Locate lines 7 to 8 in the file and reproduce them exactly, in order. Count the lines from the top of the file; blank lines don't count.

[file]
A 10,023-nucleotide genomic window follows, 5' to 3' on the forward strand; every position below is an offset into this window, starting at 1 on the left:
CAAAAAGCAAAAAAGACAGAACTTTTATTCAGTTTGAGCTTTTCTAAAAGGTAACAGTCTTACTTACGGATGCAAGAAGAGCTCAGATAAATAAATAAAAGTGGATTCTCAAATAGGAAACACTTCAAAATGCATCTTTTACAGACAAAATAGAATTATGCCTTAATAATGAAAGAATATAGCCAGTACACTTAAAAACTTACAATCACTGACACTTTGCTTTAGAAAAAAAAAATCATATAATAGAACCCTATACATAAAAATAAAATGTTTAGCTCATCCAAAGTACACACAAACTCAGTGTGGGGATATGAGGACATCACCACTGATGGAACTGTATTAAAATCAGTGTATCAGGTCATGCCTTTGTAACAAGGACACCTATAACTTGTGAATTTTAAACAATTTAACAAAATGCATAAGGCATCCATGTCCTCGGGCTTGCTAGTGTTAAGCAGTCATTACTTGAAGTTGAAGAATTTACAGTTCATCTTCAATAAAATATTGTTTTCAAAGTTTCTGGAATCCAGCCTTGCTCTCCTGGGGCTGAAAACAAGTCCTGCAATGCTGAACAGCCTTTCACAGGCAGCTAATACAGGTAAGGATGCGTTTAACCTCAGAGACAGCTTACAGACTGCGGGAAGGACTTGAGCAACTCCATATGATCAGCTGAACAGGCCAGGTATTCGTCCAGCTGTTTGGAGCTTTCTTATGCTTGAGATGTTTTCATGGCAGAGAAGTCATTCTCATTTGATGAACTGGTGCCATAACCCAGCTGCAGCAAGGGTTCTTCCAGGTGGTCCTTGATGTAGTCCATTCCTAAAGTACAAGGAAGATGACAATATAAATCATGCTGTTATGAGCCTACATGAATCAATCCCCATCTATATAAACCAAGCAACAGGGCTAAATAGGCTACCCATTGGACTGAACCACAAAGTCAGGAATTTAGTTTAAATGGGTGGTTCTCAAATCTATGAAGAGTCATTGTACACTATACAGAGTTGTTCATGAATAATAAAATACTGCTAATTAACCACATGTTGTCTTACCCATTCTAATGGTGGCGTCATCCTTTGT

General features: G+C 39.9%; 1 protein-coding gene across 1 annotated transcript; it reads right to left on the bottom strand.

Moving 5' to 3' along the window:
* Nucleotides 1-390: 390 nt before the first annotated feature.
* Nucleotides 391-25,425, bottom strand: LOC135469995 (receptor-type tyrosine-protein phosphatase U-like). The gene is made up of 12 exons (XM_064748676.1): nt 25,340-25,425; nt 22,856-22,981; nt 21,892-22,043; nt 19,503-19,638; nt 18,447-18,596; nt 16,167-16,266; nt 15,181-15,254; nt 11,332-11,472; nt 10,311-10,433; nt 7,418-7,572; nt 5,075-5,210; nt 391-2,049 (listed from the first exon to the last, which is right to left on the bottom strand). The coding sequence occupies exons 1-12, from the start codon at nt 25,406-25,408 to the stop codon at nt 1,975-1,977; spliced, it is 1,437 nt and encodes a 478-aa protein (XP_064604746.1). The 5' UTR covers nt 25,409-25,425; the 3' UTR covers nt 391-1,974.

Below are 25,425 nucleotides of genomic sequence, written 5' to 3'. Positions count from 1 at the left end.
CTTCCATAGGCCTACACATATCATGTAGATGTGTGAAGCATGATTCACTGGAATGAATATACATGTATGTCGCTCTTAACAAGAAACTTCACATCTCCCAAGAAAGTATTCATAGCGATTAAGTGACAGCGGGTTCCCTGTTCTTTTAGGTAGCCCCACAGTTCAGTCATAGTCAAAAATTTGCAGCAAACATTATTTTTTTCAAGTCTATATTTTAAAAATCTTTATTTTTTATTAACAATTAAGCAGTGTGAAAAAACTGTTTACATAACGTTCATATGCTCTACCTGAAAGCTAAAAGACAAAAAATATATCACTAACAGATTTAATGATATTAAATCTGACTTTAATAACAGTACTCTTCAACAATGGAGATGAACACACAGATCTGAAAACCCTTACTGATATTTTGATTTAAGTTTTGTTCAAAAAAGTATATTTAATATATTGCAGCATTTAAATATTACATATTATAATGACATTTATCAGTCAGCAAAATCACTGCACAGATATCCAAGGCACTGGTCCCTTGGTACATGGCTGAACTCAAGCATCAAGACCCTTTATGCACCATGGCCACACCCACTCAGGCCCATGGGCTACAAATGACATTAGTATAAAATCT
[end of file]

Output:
Below are 25,425 nucleotides of genomic sequence, written 5' to 3'. Positions count from 1 at the left end.
CTTCCATAGGCCTACACATATCATGTAGATGTGTGAAGCATGATTCACTGGAATGAATATACATGTATGTCGCTCTTAACAAGAAACTTCACATCTCCCAAGAAAGTATTCATAGCGATTAAGTGACAGCGGGTTCCCTGTTCTTTTAGGTAGCCCCACAGTTCAGTCATAGTCAAAAATTTGCAGCAAACATTATTTTTTTCAAGTCTATATTTTAAAAATCTTTATTTTTTATTAACAATTAAGCAGTGTGAAAAAACTGTTTACATAACGTTCATATGCTCTACCTGAAAGCTAAAAGACAAAAAATATATCACTAACAGATTTAATGATATTAAATCTGACTTTAATAACAGTACTCTTCAACAATGGAGATGAACACACAGATCTGAAAACCCTTACTGATATTTTGATTTAAGTTTTGTTCAAAAAAGTATATTTAATATATTGCAGCATTTAAATATTACATATTATAATGACATTTATCAGTCAGCAAAATCACTGCACAGATATCCAAGGCACTGGTCCCTTGGTACATGGCTGAACTCAAGCATCAAGACCCTTTATGCACCATGGCCACACCCACTCAGGCCCATGGGCTACAAATGACATTAGTATAAAATCT